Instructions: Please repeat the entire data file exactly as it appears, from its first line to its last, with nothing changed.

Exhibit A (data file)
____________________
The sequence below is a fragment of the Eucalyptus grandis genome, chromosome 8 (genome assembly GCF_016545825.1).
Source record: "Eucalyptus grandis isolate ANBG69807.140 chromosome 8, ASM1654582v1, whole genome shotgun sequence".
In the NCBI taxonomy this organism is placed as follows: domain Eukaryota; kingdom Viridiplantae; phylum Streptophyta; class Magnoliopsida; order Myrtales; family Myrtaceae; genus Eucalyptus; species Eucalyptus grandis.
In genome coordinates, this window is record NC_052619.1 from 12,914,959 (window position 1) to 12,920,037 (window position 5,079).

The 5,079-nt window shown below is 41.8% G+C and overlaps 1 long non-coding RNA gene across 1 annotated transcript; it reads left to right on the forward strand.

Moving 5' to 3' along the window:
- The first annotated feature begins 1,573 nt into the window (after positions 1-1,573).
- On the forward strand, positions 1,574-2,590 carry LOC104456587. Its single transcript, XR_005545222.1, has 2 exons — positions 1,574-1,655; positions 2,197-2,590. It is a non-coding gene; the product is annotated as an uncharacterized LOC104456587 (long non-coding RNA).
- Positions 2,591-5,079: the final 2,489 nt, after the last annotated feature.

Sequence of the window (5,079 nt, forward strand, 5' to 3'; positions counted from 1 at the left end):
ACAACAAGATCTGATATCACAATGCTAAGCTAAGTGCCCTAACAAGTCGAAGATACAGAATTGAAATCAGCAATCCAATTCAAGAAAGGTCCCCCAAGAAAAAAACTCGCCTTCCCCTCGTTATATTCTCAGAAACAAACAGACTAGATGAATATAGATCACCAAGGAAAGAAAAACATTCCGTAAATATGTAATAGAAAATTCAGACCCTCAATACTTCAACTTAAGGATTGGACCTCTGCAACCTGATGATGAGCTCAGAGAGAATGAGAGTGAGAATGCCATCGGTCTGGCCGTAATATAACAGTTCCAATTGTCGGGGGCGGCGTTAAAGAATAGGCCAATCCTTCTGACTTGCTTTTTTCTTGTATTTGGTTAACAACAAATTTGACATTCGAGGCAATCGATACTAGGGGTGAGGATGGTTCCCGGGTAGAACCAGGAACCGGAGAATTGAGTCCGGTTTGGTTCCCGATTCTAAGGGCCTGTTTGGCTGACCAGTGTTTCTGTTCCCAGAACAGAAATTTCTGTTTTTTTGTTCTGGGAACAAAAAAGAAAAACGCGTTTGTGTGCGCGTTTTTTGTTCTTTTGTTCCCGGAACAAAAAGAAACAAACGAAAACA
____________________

The sequence below is a fragment of the Eucalyptus grandis genome, chromosome 8 (genome assembly GCF_016545825.1).
Source record: "Eucalyptus grandis isolate ANBG69807.140 chromosome 8, ASM1654582v1, whole genome shotgun sequence".
In the NCBI taxonomy this organism is placed as follows: domain Eukaryota; kingdom Viridiplantae; phylum Streptophyta; class Magnoliopsida; order Myrtales; family Myrtaceae; genus Eucalyptus; species Eucalyptus grandis.
In genome coordinates, this window is record NC_052619.1 from 12,914,959 (window position 1) to 12,920,037 (window position 5,079).

The 5,079-nt window shown below is 41.8% G+C and overlaps 1 long non-coding RNA gene across 1 annotated transcript; it reads left to right on the forward strand.

Moving 5' to 3' along the window:
- The first annotated feature begins 1,573 nt into the window (after positions 1-1,573).
- On the forward strand, positions 1,574-2,590 carry LOC104456587. Its single transcript, XR_005545222.1, has 2 exons — positions 1,574-1,655; positions 2,197-2,590. It is a non-coding gene; the product is annotated as an uncharacterized LOC104456587 (long non-coding RNA).
- Positions 2,591-5,079: the final 2,489 nt, after the last annotated feature.

Sequence of the window (5,079 nt, forward strand, 5' to 3'; positions counted from 1 at the left end):
ACAACAAGATCTGATATCACAATGCTAAGCTAAGTGCCCTAACAAGTCGAAGATACAGAATTGAAATCAGCAATCCAATTCAAGAAAGGTCCCCCAAGAAAAAAACTCGCCTTCCCCTCGTTATATTCTCAGAAACAAACAGACTAGATGAATATAGATCACCAAGGAAAGAAAAACATTCCGTAAATATGTAATAGAAAATTCAGACCCTCAATACTTCAACTTAAGGATTGGACCTCTGCAACCTGATGATGAGCTCAGAGAGAATGAGAGTGAGAATGCCATCGGTCTGGCCGTAATATAACAGTTCCAATTGTCGGGGGCGGCGTTAAAGAATAGGCCAATCCTTCTGACTTGCTTTTTTCTTGTATTTGGTTAACAACAAATTTGACATTCGAGGCAATCGATACTAGGGGTGAGGATGGTTCCCGGGTAGAACCAGGAACCGGAGAATTGAGTCCGGTTTGGTTCCCGATTCTAAGGGCCTGTTTGGCTGACCAGTGTTTCTGTTCCCAGAACAGAAATTTCTGTTTTTTTGTTCTGGGAACAAAAAAGAAAAACGCGTTTGTGTGCGCGTTTTTTGTTCTTTTGTTCCCGGAACAAAAAGAAACAAACGAAAACA